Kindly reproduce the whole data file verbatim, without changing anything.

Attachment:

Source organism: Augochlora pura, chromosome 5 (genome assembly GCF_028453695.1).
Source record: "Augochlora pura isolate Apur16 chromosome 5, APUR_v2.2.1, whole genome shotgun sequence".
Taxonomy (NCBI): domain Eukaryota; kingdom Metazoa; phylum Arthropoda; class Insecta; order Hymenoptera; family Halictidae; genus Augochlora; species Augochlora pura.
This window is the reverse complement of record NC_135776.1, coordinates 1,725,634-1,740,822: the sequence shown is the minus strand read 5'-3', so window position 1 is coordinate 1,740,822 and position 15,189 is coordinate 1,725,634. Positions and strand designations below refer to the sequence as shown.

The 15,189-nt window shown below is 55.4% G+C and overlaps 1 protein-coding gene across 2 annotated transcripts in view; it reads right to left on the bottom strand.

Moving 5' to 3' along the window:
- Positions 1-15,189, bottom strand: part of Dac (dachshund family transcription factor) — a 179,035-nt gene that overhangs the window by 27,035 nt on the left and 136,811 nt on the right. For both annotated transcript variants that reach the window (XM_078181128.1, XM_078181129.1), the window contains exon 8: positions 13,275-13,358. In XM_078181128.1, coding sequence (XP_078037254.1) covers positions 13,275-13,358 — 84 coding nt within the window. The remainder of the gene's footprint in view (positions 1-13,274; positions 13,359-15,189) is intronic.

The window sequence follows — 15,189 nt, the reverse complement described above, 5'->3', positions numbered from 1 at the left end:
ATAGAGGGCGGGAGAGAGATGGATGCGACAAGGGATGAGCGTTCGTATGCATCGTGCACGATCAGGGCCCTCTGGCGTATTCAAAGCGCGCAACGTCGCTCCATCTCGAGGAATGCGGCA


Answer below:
Source organism: Augochlora pura, chromosome 5 (genome assembly GCF_028453695.1).
Source record: "Augochlora pura isolate Apur16 chromosome 5, APUR_v2.2.1, whole genome shotgun sequence".
Taxonomy (NCBI): domain Eukaryota; kingdom Metazoa; phylum Arthropoda; class Insecta; order Hymenoptera; family Halictidae; genus Augochlora; species Augochlora pura.
This window is the reverse complement of record NC_135776.1, coordinates 1,725,634-1,740,822: the sequence shown is the minus strand read 5'-3', so window position 1 is coordinate 1,740,822 and position 15,189 is coordinate 1,725,634. Positions and strand designations below refer to the sequence as shown.

The 15,189-nt window shown below is 55.4% G+C and overlaps 1 protein-coding gene across 2 annotated transcripts in view; it reads right to left on the bottom strand.

Moving 5' to 3' along the window:
- Positions 1-15,189, bottom strand: part of Dac (dachshund family transcription factor) — a 179,035-nt gene that overhangs the window by 27,035 nt on the left and 136,811 nt on the right. For both annotated transcript variants that reach the window (XM_078181128.1, XM_078181129.1), the window contains exon 8: positions 13,275-13,358. In XM_078181128.1, coding sequence (XP_078037254.1) covers positions 13,275-13,358 — 84 coding nt within the window. The remainder of the gene's footprint in view (positions 1-13,274; positions 13,359-15,189) is intronic.

The window sequence follows — 15,189 nt, the reverse complement described above, 5'->3', positions numbered from 1 at the left end:
ATAGAGGGCGGGAGAGAGATGGATGCGACAAGGGATGAGCGTTCGTATGCATCGTGCACGATCAGGGCCCTCTGGCGTATTCAAAGCGCGCAACGTCGCTCCATCTCGAGGAATGCGGCA